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Facts.

The Tail Smelter located in British Columbia since 1906, was owned and
operated by a Canadian corporation. The resultant effect of from the sulfur dioxide from
Trail Smelter resulted in the damage of the state of Washington between 1925 and
1937. This led to the United States (P) suit against the Canada (D) with an injunction
against further air pollution by Trail Smelter.

Issue. Is it the responsibility of the State to protect to protect other states against
harmful acts by individuals from within its jurisdiction at all times?
Held. Yes. It is the responsibility of the State to protect other states against harmful act
by individuals from within its jurisdiction at all times. No state has the right to use or
permit the use of the territory in a manner as to cause injury by fumes in or to the
territory of another or the properties or persons therein as stipulated under the United
States
(P)
laws
and
the
principles
of
international
law.
By looking at the facts contained in this case, the arbitration held that Canada (D) is
responsible in international law for the conduct of the Trail Smelter Company. Hence,
the onus lies on the Canadian government (D) to see to it that Trail Smelters conduct
should be in line with the obligations of Canada (D) as it has been confirmed by
International law. The Trail Smelter Company will therefore be required from causing
any damage through fumes as long as the present conditions of air pollution exist in
Washington.
So, in pursuant of the Article III of the convention existing between the two nations, the
indemnity for damages should be determined by both governments. Finally, a regime or
measure of control shall be applied to the operations of the smelter since it is probable
in the opinion of the tribunal that damage may occur in the future from the operations of
the smelter unless they are curtailed.

Discussion. Responsibility for pollution of the sea or the existence of a duty to desist
from polluting the sea has never been laid at the feet of any country by any international
tribunal. Although regulation of pollution is just commencing, it must ensure that there is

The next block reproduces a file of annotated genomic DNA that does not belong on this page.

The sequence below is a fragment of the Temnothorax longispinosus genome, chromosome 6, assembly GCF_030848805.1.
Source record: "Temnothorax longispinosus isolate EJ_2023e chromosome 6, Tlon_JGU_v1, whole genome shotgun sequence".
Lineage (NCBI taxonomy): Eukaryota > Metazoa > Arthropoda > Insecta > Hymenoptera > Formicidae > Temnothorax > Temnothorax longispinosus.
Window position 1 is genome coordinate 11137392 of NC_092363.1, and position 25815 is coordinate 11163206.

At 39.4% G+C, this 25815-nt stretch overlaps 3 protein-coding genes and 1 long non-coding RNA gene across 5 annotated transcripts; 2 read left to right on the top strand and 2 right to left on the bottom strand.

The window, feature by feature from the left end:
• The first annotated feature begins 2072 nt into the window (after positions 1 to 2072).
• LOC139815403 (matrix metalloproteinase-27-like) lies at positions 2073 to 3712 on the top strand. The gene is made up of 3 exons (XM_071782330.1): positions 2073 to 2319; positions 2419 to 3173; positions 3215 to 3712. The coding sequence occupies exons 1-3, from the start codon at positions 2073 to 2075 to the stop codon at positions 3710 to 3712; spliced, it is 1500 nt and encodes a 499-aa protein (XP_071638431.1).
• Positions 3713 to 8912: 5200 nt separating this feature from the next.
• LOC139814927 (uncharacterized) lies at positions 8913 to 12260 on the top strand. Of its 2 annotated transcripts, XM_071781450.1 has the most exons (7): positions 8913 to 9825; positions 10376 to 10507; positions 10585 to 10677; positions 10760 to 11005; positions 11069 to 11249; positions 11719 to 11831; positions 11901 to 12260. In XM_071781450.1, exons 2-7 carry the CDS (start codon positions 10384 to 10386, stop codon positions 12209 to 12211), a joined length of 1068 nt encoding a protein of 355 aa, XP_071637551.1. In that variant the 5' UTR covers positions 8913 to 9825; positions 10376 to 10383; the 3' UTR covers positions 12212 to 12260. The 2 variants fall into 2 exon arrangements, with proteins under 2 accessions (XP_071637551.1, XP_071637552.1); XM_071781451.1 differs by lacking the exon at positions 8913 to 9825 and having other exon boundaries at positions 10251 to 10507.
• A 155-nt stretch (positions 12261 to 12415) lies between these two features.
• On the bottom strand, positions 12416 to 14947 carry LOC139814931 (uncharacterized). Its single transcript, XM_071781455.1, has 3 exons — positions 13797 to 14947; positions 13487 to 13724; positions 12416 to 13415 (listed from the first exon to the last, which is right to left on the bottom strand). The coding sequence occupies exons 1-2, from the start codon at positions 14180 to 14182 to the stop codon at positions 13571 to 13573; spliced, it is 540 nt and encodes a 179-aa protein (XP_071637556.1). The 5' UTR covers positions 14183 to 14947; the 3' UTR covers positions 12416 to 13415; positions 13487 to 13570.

equilibrium against freedom of the seas guaranteed under general and long established
rules of international law.
The Consolidated Mining and Smelting Company Limited of

Canada operated a zinc and lead smelter along the Columbia river at
Trail, British Columbia about 10 miles north of the international
boundary with the State of Washington. In the period between 1925 and
1935, the U.S. Government objected to the Canadian Government that
sulfur dioxide emissions from the operation were causing damage to the
Columbia River valley in an 30 mile stretch from the international
boundary to Kettle Falls, Washington. The two governments
resorted twice to legal arbitration, once from 1928 to 1931 and again from
1935 to 1941, in an attempt to resolve the dispute. The outcome
of each decision involved some payment by the Canadian Government
for damages caused to the State of Washington. The latter decision
also prescribed a set of operational guidelines under which the
smelter at Trail should conclude its operations for at least a
year-and-a-half. The main concern of the United States was that
the smelter's sulfur dioxide emissions were harming the land and
the trees of the Columbia River Valley which were used for
logging, farming, and cattle grazing; the three industries crucial to the
area. The main species affected were yellow pines, Douglas firs,
larch, and cedar. Affected harvests included alfalfa, wheat, and
oats.